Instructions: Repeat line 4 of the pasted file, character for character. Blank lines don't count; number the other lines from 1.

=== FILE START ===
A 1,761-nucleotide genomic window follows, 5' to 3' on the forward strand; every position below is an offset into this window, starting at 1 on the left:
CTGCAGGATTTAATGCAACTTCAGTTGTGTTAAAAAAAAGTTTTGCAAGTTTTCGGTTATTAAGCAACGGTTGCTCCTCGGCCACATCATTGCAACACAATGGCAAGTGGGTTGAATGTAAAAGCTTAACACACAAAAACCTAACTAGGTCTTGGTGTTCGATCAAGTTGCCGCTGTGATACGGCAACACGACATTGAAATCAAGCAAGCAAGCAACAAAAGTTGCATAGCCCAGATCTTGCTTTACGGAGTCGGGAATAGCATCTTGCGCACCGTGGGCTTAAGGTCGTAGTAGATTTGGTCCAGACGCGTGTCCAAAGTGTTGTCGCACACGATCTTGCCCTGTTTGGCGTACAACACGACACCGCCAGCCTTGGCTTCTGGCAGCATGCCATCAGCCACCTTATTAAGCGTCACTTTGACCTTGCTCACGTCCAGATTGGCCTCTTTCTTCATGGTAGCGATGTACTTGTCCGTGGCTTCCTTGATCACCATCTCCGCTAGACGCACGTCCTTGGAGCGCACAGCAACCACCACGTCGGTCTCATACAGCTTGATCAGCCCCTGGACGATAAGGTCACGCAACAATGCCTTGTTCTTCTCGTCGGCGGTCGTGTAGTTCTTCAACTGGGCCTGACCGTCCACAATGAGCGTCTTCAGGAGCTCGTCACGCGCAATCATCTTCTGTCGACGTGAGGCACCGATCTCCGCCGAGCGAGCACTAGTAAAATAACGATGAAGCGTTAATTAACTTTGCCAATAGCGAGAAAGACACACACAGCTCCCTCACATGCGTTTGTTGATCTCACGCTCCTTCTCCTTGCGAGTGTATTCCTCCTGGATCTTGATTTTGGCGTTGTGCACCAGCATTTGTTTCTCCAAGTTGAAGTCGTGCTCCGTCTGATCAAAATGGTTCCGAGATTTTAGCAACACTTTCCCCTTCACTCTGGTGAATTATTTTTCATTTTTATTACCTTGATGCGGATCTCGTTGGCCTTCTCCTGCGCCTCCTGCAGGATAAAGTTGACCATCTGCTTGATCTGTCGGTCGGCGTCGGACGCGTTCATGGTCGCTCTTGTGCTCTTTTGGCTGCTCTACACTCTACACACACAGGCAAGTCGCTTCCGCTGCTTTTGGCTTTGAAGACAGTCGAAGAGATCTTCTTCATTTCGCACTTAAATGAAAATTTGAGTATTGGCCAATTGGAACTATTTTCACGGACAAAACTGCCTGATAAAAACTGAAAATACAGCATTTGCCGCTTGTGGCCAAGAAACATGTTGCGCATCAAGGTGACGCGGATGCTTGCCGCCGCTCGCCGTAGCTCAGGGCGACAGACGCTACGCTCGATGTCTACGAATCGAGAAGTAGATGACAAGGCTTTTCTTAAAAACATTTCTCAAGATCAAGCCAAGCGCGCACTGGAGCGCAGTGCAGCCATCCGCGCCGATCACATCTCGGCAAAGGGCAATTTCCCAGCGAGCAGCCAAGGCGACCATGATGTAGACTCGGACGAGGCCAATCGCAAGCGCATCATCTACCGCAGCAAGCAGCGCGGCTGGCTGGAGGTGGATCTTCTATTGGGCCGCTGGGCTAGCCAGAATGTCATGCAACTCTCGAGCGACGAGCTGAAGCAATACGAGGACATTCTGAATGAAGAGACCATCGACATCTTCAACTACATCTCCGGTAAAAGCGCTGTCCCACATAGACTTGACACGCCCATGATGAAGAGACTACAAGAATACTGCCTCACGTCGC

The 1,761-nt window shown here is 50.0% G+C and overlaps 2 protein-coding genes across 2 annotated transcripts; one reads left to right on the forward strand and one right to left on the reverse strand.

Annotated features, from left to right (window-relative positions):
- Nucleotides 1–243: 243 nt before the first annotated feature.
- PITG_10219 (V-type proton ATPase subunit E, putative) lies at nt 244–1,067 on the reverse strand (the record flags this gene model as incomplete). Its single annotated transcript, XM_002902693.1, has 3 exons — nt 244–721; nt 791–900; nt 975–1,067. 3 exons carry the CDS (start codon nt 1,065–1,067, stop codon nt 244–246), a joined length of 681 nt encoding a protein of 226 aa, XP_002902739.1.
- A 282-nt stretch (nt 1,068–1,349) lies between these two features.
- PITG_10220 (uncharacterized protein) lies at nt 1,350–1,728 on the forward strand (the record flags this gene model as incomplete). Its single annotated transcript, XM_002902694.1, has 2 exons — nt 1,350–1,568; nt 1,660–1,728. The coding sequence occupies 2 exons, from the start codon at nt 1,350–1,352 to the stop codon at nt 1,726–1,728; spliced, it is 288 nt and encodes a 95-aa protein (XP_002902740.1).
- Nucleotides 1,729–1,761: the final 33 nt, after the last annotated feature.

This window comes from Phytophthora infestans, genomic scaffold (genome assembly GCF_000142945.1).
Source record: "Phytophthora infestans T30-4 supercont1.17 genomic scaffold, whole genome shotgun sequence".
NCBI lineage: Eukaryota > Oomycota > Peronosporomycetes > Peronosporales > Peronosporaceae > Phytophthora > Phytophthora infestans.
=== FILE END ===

Annotated features, from left to right (window-relative positions):